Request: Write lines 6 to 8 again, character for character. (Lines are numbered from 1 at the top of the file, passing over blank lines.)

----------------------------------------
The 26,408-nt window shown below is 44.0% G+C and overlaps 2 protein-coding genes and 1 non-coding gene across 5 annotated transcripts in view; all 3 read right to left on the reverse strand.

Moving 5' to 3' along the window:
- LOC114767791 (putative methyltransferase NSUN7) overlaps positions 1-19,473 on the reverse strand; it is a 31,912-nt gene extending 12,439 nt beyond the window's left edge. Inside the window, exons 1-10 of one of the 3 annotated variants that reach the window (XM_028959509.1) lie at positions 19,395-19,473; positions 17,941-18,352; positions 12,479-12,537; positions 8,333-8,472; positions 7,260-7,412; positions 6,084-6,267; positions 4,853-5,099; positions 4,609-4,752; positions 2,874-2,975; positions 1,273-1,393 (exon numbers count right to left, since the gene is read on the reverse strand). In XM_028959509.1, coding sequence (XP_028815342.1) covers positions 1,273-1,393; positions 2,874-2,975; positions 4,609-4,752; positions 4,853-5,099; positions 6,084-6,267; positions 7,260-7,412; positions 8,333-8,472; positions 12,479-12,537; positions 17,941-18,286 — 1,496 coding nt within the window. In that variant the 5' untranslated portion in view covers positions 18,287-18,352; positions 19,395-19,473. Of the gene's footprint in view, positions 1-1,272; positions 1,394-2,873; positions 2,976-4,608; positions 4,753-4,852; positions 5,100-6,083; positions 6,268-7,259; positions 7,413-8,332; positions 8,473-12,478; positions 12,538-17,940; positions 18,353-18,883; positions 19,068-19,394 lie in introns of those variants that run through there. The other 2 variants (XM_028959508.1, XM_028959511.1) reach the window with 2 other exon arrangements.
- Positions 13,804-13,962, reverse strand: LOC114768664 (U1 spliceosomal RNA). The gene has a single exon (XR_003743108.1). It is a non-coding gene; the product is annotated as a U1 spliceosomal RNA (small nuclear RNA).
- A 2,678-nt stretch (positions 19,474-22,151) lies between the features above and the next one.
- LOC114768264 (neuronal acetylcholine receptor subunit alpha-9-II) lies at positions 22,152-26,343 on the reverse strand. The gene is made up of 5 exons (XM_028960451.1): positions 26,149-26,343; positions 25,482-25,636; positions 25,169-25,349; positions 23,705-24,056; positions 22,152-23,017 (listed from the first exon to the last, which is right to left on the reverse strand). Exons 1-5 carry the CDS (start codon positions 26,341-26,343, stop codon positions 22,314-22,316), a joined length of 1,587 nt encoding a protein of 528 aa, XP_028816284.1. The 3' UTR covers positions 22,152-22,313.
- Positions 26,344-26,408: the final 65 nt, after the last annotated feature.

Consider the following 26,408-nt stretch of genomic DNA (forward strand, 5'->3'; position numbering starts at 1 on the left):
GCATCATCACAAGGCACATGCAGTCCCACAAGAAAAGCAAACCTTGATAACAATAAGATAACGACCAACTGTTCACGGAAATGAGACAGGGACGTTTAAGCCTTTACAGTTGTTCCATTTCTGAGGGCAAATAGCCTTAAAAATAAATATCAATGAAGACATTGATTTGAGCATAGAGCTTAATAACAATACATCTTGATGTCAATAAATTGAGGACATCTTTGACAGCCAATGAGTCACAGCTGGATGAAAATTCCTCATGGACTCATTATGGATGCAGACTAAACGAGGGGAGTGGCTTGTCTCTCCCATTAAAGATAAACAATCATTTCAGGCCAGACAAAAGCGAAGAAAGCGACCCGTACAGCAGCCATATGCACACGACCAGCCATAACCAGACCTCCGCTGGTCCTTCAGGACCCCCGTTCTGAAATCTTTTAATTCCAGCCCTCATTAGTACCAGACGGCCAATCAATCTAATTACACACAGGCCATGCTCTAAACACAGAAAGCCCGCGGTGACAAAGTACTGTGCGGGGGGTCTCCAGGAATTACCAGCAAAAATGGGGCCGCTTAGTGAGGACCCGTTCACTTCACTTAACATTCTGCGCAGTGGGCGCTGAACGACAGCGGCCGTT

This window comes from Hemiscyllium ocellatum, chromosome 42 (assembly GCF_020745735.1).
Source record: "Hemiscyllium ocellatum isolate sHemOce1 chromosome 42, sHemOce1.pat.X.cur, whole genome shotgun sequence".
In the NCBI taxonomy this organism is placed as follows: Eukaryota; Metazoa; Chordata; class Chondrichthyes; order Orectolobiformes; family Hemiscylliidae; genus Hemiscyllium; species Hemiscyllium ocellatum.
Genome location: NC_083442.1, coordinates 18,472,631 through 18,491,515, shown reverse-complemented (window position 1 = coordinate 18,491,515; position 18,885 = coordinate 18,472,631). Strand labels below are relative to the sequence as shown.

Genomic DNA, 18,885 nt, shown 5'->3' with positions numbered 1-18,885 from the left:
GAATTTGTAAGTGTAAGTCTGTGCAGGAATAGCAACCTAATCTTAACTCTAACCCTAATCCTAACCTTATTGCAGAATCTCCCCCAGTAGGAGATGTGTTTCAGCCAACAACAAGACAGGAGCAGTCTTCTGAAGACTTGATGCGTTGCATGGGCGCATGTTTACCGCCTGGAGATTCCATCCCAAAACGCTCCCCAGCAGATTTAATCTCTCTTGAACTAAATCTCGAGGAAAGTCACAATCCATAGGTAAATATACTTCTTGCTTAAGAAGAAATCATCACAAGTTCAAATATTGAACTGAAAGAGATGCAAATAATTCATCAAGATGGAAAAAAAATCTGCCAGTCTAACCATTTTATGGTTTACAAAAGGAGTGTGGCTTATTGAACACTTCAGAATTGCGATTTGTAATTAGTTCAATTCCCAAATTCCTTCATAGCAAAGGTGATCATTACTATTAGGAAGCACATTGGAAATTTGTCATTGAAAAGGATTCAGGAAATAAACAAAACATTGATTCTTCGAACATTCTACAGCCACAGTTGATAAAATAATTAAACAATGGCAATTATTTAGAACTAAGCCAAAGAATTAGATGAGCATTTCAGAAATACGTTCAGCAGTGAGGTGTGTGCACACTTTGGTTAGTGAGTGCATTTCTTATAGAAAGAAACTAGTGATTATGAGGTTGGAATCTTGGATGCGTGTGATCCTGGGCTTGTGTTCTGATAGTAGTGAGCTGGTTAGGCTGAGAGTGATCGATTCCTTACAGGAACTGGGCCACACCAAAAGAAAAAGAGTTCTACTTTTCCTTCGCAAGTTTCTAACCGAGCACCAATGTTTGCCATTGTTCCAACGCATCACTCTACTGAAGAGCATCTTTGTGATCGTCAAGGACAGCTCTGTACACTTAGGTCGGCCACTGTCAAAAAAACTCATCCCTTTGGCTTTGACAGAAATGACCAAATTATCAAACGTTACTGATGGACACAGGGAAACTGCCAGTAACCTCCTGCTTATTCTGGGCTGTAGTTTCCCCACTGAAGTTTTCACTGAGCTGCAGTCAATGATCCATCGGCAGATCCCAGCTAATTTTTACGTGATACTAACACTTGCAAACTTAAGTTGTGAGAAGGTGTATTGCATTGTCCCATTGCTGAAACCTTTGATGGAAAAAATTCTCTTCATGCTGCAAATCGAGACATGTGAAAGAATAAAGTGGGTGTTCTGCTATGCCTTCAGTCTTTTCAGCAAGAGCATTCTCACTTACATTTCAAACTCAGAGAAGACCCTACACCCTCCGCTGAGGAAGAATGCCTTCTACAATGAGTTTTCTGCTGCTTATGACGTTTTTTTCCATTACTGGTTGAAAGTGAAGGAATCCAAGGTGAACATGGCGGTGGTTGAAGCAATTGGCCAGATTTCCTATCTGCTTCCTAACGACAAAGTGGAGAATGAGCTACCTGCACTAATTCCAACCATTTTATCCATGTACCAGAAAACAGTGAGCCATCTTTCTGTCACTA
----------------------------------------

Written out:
- LOC114768264 (neuronal acetylcholine receptor subunit alpha-9-II) lies at positions 22,152-26,343 on the reverse strand. The gene is made up of 5 exons (XM_028960451.1): positions 26,149-26,343; positions 25,482-25,636; positions 25,169-25,349; positions 23,705-24,056; positions 22,152-23,017 (listed from the first exon to the last, which is right to left on the reverse strand). Exons 1-5 carry the CDS (start codon positions 26,341-26,343, stop codon positions 22,314-22,316), a joined length of 1,587 nt encoding a protein of 528 aa, XP_028816284.1. The 3' UTR covers positions 22,152-22,313.
- Positions 26,344-26,408: the final 65 nt, after the last annotated feature.

Consider the following 26,408-nt stretch of genomic DNA (forward strand, 5'->3'; position numbering starts at 1 on the left):